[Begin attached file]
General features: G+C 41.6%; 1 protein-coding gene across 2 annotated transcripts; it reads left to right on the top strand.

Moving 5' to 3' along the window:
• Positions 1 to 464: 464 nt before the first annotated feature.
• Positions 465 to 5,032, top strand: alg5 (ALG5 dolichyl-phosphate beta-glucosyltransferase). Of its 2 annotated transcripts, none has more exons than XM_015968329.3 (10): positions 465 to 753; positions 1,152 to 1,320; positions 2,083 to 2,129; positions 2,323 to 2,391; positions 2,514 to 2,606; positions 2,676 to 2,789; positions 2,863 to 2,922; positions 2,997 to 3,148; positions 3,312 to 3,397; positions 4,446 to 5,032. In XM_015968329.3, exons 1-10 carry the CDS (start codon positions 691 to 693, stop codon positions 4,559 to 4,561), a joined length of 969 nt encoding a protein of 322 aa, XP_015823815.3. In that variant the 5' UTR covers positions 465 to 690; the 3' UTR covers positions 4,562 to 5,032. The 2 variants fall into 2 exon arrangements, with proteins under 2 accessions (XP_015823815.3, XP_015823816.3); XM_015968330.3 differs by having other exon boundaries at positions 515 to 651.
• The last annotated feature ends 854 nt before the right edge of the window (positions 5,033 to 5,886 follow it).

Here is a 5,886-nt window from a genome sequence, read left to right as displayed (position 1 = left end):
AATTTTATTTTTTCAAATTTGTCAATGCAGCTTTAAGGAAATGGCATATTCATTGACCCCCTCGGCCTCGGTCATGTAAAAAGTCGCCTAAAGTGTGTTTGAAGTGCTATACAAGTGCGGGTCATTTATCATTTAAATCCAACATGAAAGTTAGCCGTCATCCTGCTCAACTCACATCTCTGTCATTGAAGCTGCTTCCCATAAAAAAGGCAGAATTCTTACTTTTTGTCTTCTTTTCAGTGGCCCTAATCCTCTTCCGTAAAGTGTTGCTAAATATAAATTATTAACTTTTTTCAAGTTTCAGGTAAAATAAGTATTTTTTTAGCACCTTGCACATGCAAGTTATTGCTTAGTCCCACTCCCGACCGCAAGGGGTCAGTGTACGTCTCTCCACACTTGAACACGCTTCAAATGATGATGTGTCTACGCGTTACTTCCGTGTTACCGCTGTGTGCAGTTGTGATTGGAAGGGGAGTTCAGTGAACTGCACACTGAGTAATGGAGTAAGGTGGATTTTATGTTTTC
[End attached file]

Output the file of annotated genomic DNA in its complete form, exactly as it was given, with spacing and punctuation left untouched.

General features: G+C 41.6%; 1 protein-coding gene across 2 annotated transcripts; it reads left to right on the top strand.

Moving 5' to 3' along the window:
• Positions 1 to 464: 464 nt before the first annotated feature.
• Positions 465 to 5,032, top strand: alg5 (ALG5 dolichyl-phosphate beta-glucosyltransferase). Of its 2 annotated transcripts, none has more exons than XM_015968329.3 (10): positions 465 to 753; positions 1,152 to 1,320; positions 2,083 to 2,129; positions 2,323 to 2,391; positions 2,514 to 2,606; positions 2,676 to 2,789; positions 2,863 to 2,922; positions 2,997 to 3,148; positions 3,312 to 3,397; positions 4,446 to 5,032. In XM_015968329.3, exons 1-10 carry the CDS (start codon positions 691 to 693, stop codon positions 4,559 to 4,561), a joined length of 969 nt encoding a protein of 322 aa, XP_015823815.3. In that variant the 5' UTR covers positions 465 to 690; the 3' UTR covers positions 4,562 to 5,032. The 2 variants fall into 2 exon arrangements, with proteins under 2 accessions (XP_015823815.3, XP_015823816.3); XM_015968330.3 differs by having other exon boundaries at positions 515 to 651.
• The last annotated feature ends 854 nt before the right edge of the window (positions 5,033 to 5,886 follow it).

Here is a 5,886-nt window from a genome sequence, read left to right as displayed (position 1 = left end):
AATTTTATTTTTTCAAATTTGTCAATGCAGCTTTAAGGAAATGGCATATTCATTGACCCCCTCGGCCTCGGTCATGTAAAAAGTCGCCTAAAGTGTGTTTGAAGTGCTATACAAGTGCGGGTCATTTATCATTTAAATCCAACATGAAAGTTAGCCGTCATCCTGCTCAACTCACATCTCTGTCATTGAAGCTGCTTCCCATAAAAAAGGCAGAATTCTTACTTTTTGTCTTCTTTTCAGTGGCCCTAATCCTCTTCCGTAAAGTGTTGCTAAATATAAATTATTAACTTTTTTCAAGTTTCAGGTAAAATAAGTATTTTTTTAGCACCTTGCACATGCAAGTTATTGCTTAGTCCCACTCCCGACCGCAAGGGGTCAGTGTACGTCTCTCCACACTTGAACACGCTTCAAATGATGATGTGTCTACGCGTTACTTCCGTGTTACCGCTGTGTGCAGTTGTGATTGGAAGGGGAGTTCAGTGAACTGCACACTGAGTAATGGAGTAAGGTGGATTTTATGTTTTC